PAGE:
AddUp launches new AISI 420 3D printing material for tooling manufacturers

French metal 3D printing specialist AddUp has introduced a new material that could be of interest to tooling manufacturers across the industry. 

Though more traditionally utilized in the field of injection molding, AddUp has now launched an AISI 420 steel for the 3D printing sector. Compatible with the firm’s FormUp 350 powder bed fusion (PBF) machines, the material is said to allow for the creation of complex and efficient molds, with reduced post-processing needs.

“Unlike alloys specially designed for additive manufacturing, which require users to invest in developing suitable post-processing, we offer here a widely used grade,” explains Frédéric Sar, Materials Manager at AddUp. “With AISI 420, the post-printing operations are identical to those of parts produced by forging. Existing solutions in heat treatments, surface treatments, machining settings, and insert grades are directly applicable to printed parts.”

AddUp's FormUp 350 3D printer. Image via AddUp.
AddUp’s FormUp 350 3D printer. Image via AddUp.

AddUp’s FormUp 3D printing portfolio 

Formed as part of a joint venture between Michelin and Fives, AddUp is a manufacturer of PBF and Directed Energy Deposition (DED) 3D printers. On the PBF side of its offering, AddUp markets the FormUp 350 and FormUp 350 Evolution, both of which can be fitted with up to four 500W lasers, that are capable of fusing powder across the entire build area. 

As well as 100% platform coverage, a feature that facilitates freedom during build preparation, the systems are said to offer faster powder distribution than their competitors. This, the firm says, is thanks to a bidirectional coating system that unlocks more rapid spreading cycles than monodirectional spreading processes allow, in a way that “reduces non-productive time by 40%.” 

Other performance features of the FormUp 350 include its probe-based platform referencing system. The machines’ rapid referencing setup takes seconds to automatically adjust the positioning of manufacturing trays and check their flatness. The unit also ships with a long-life smoke treatment module, and Cross Jet technology, which prevents the soiling of laser protection glass during production.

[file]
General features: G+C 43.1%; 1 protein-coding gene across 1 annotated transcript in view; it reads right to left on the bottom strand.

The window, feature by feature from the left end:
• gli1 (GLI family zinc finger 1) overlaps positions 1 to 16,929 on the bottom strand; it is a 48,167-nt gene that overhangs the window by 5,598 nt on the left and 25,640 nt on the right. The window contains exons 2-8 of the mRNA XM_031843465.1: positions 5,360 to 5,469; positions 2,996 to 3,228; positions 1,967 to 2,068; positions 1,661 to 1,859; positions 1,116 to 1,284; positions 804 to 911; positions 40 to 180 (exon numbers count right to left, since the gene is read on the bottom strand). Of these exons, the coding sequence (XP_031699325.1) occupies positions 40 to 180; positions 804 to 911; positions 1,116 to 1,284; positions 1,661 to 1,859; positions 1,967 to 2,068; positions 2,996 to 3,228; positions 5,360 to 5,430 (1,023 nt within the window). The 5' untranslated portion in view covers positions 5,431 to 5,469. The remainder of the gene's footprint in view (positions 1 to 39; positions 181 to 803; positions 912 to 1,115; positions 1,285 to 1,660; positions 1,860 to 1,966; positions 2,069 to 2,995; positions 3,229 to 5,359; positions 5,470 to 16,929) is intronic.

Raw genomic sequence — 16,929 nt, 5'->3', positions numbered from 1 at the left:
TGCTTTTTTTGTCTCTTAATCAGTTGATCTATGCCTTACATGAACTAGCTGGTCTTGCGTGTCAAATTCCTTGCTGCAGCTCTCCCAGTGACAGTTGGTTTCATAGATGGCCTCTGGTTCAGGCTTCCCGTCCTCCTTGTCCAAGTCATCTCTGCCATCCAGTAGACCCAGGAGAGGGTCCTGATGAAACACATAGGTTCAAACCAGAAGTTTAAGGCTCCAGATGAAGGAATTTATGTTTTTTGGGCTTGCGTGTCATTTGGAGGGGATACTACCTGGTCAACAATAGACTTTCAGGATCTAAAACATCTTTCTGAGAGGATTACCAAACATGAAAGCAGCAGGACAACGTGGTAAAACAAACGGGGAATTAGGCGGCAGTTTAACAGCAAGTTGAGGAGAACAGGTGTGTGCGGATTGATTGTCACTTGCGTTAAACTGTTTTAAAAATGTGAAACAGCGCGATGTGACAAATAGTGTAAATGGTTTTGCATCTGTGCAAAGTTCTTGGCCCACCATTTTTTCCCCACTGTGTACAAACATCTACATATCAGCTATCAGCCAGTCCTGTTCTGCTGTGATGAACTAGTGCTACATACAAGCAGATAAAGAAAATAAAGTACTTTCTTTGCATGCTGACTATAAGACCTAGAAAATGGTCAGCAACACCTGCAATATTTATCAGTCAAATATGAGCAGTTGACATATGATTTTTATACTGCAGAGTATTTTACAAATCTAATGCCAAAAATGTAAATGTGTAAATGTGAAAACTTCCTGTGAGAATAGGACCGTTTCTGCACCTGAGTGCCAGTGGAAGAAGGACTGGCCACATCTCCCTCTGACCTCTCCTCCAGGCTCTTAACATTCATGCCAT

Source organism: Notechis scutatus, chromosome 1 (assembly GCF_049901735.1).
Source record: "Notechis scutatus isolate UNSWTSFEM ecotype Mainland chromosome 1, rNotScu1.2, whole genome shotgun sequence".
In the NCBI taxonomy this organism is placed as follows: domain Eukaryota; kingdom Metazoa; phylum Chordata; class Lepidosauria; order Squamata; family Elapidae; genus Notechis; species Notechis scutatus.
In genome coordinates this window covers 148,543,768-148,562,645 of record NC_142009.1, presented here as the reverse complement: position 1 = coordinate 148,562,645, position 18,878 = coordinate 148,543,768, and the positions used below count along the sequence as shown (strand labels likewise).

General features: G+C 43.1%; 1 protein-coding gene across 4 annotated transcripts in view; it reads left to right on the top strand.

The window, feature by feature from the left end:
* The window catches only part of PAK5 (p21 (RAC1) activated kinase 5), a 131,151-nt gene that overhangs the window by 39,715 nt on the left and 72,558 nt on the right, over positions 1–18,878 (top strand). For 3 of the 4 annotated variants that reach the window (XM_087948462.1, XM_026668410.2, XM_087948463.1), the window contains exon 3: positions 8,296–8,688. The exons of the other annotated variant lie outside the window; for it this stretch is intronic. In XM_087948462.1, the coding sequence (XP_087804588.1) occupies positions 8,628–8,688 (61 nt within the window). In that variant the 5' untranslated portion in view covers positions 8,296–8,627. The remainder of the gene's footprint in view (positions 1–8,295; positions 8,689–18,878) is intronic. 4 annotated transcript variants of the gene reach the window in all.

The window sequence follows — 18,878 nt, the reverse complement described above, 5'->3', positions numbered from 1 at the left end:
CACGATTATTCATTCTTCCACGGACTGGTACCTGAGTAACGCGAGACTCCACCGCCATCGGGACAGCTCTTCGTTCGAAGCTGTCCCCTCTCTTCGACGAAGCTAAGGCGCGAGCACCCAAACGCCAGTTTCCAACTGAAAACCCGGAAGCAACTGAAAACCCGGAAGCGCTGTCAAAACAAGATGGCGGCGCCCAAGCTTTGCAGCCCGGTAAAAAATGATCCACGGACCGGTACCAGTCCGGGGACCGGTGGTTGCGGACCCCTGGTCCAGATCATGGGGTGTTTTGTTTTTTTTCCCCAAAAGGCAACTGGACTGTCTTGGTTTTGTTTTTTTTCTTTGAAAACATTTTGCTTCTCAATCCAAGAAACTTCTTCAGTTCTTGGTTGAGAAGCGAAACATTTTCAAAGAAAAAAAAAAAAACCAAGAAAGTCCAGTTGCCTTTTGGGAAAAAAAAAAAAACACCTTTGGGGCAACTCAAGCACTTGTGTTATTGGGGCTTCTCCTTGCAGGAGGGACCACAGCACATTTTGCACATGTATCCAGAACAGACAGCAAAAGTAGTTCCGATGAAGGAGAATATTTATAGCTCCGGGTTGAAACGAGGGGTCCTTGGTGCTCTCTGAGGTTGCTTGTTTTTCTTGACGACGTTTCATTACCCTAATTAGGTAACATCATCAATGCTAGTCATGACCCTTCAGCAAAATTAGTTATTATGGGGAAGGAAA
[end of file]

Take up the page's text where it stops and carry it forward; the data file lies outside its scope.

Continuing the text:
Tours at the new AddUp Solution Center. Photos via AddUp.
The AddUp ‘Solution Center.’ Photos via AddUp.

Where the Formup 350 Evolution differs, is that it features a larger 350 x 350 x 1000 mm build volume, which in turn, gives it a print capacity of 122.5 liters, 185% more than that of the original machine. That said, both systems still benefit from AddUp’s process monitoring suite. Launched last year, the software brought users Dashboard, Recoat Monitoring, and Meltpool Monitoring functionalities. 

The company also continues to build out its wider offering through cross-industry R&D and business partnerships. In March 2022, it was announced that an AddUp-built 3D printer was en-route to the ISS, where it would be used to print in-orbit. 

More recently, the firm has turned its attention to aerospace, through the signing of deals with MT Aerospace and Dassault Aviation. As part of the latter initiative, AddUp is working on a process of mass-3D printing aviation parts that definitively allows additive manufacturing to progress from prototyping in the sector, into volume production.  

An injection mold 3D printed from AISI 420 steel. Image via AddUp.
An injection mold 3D printed from AISI 420 steel. Image via AddUp.

Broadening into mold tooling 

Also known as ‘1.4021’ or ‘1.2083,’ AISI 420 is often used to create molds for plastic injection molding, due to its high levels of mechanical strength and corrosion resistance. Having become one of the first in the metal 3D printing industry to launch a version of the alloy that’s 3D printing-compatible, AddUp says it’s now betting on “rapid adoption by industrialists in the tooling field.”

The company believes this will happen because of the wider range of post-treatments open to users than are traditionally compatible with 3D printing metals. In practice, AddUp says adopters will therefore be able to target properties for a specific application. For instance, using the ‘quneching’ treatments available for raw 420 steel, printed parts can achieve a tensile strength of up to 1980 MPa. 

Since developing its AISI 420 material, AddUp has begun working with leading German tooling manufacturer Aachener Werkzeubau Akademie (WBA) to deploy the alloy at one of its facilities. During initial trials, the firms have successfully managed to develop molds with porosity rates of less than 0.05%, a level that guarantees their durability under high stress. 

Moving forwards, AddUp is encouraging other manufacturers to get in touch and submit their potential use cases. The company has pledged to support those that do so with the redesigning of molds, the printing of parts, and research into the feasibility of producing these at scale, in anticipation of achieving further productivity and quality gains.

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Featured image shows an injection mold 3D printed from AISI 420 steel. Image via AddUp.